The 16-bit versions do have a cleaner, though somewhat bland, look to them, with new graphics and tile designs done by Crowther that better convey what their purpose is. The enemy characters, Dexter and Sinister, have lost some of their abstract oddness, going from looking like a small black hole and a spinning triangle respectively to an orb and… several orbs. Additionally, the colored tiles floating above the unchanging blue patterned abyss looks less visually interesting than the vibrant, though odd color pairings in the Commodore 64 version.
Presentation complaints aside, the extra customization options are nice. You can now use the keyboard or a mouse to control your character, in addition to a joystick, and you can remap the controls to your liking. There’s also an alternating 2-player mode, you can use the keyboard to type in passwords for once, and there’s the ability to switch between 2D and 3D modes on the fly. These versions also boast a staggering 250 levels, but the game starts repeating levels at around 136, and not having room for three numbers in the level counter can make things confusing when you notice Level 99 suddenly looping around to Level 00.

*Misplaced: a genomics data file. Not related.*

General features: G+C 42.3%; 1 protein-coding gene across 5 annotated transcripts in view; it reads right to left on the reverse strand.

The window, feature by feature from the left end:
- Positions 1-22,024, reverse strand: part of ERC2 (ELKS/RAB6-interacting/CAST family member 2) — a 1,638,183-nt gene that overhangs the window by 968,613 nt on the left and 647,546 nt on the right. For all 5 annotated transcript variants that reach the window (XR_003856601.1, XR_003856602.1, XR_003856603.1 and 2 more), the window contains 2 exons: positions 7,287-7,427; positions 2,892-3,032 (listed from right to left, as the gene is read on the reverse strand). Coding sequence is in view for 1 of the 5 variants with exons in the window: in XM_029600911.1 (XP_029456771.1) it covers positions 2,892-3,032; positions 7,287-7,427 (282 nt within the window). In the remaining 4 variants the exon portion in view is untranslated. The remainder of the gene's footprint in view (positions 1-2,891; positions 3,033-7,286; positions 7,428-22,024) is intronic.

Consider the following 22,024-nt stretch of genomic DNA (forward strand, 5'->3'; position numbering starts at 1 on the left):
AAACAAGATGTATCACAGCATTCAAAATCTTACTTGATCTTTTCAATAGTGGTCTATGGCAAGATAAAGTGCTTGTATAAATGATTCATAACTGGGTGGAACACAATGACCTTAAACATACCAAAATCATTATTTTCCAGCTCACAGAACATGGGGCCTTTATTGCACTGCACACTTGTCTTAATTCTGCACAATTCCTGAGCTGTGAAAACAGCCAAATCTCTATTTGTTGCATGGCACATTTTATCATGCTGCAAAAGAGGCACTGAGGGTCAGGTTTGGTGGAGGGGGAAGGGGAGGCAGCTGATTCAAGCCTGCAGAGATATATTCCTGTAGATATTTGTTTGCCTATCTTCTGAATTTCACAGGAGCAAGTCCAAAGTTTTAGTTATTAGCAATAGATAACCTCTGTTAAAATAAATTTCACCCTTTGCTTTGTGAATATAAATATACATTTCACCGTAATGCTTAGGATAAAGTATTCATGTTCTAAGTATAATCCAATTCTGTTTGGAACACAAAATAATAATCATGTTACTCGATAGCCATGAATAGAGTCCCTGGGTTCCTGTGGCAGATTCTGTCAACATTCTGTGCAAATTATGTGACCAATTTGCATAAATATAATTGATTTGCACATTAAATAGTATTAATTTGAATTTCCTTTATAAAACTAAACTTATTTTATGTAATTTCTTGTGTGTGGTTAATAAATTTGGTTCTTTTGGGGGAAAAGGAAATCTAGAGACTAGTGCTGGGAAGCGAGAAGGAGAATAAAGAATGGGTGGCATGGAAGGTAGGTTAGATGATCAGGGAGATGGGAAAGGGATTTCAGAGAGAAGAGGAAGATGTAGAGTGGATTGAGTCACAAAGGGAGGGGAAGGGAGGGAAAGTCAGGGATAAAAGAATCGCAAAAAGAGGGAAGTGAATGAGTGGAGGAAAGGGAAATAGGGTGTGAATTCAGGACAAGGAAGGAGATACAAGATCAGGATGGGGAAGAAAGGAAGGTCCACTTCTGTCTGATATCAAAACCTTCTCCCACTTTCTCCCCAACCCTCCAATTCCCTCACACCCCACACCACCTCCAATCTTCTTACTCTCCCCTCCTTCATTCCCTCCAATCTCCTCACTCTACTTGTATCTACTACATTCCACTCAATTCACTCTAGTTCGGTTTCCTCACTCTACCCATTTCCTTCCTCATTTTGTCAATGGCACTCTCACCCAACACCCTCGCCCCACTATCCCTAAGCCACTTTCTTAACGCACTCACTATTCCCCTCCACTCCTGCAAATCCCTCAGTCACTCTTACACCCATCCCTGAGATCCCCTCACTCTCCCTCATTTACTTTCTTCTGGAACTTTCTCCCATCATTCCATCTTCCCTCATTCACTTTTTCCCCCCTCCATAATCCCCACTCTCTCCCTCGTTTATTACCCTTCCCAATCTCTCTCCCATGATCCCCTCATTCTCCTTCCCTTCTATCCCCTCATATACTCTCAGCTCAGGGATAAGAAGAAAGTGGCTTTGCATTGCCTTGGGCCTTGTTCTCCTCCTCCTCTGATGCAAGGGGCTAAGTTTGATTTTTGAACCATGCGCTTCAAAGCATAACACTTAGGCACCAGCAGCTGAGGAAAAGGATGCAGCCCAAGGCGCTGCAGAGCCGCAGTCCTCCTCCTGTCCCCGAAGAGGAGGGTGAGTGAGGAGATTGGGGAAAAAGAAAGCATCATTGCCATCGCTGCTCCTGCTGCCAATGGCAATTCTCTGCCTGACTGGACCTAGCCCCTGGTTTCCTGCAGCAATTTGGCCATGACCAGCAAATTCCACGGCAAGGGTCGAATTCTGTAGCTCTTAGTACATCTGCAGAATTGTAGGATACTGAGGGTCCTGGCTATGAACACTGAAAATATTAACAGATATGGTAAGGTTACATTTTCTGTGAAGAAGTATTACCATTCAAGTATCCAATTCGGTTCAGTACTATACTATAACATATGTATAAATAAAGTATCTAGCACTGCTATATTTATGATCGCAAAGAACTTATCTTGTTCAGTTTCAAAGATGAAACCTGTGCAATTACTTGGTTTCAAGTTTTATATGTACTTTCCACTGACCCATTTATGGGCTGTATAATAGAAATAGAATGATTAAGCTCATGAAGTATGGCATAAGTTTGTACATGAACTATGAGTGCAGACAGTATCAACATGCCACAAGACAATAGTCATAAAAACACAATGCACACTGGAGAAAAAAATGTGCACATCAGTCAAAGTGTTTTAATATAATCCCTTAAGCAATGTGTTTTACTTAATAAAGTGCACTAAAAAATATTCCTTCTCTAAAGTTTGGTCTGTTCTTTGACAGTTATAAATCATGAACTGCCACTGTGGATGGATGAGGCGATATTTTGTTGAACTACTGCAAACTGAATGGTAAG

There was also a DOS version, ported over by Tony Love, which looks like a less colorful version of the 16-bit computer ports for the most part. There’s no music or voice samples, and the sound effects come straight from the PC speaker. The primitive sound hardware doesn’t sound terrible, but the crackly static used for the explosions don’t quite convey the same level of “oomph” as the other versions. Still, the game runs at a respectable speed, faster than the Atari ST version but a little slower than the Amiga.
The DOS, Amiga, and Atari ST versions were initially only released in the U.K. and in certain parts of Europe, though the game did eventually make its way stateside in the 90s. Aside from the to-be-mentioned SNES port, Cinemaware (another offshoot of Mirrorsoft) bundled Bombuzal with Xenon 2 for the Action Pak: BrainBlaster bundle, to little fanfare. Given that Cinemaware was then known mostly for movie-like games heavy on narrative and presentation, it’s no surprise the oddly cutesy-looking puzzle game didn’t garner the same attention in the U.S. as it did in Europe.